The answer lies in Dell’s ability to preconfigure devices before we ship them.

Dell’s Dynamic Imaging: Making a User’s First Impression of Windows 10 Even Greater

Dell offers our customers the ability to ship devices with a customer specific build preloaded onto them; a process we call Dynamic Imaging. Dynamic Imaging applies an image to the disk and injects into that image the driver pack for that device. This process enables us to support customers who want to maintain a single image for multiple hardware variants.

Using Dynamic Imaging, customers can include common applications that apply to all users for example security tooling, Office and PDF reader applications. In the past, customers made this image very application rich to minimise the impact of installing user applications on their network. However, the image became bloated and difficult to manage. We therefore guide our customers to keep this image as lean as possible.

So how is it that we meet our target of preinstalling user applications?

Here at Dell, we regularly talk about the Dell Technologies Advantage, which is where different brands within the family come together and the result of that collaboration is a real customer benefit. In this case, our Configuration Services team have worked with the Workspace One part of VMware to bring forward a solution to the application pre-provisioning problem.

Applications, or groups of applications, that are prepared for delivery via Workspace One can be exported to a PPKG file from the tool. The tool also provides an interface to build a Unattend.xml file to allow automated on premises (AD) domain join and enrolment with Workspace One. The combination of the PPKG and the Unattend.xml file are then transferred to Dell via a secure FTP service.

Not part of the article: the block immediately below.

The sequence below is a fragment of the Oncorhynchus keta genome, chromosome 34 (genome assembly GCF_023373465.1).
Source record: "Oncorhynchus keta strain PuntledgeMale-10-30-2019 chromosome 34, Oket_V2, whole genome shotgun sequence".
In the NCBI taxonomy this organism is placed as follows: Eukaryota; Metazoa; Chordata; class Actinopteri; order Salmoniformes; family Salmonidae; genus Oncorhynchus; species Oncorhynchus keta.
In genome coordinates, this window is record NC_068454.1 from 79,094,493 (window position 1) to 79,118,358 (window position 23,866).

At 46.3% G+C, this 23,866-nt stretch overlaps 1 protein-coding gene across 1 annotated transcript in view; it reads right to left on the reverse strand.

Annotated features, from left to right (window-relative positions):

Figure 2: Dell Configurations Services (Workspace One)

A Dell Configuration Services technician then boots the device, applies the Windows 10 build, drivers and the PPKG file and places the unattend.xml file on the disk. The device is then placed back into its shipping carton and delivered to its new owner.  When they receive the device, they now only need to install any applications from the Workspace One application store that they use over and above those specified in the PPKG file.

For example, the PPKG file might be department specific, but they may require two applications that no one else in their department uses. These applications can be installed by the user. Importantly though, the user can do most of their work whilst those applications are provisioned.

Dell and Your Device Deployment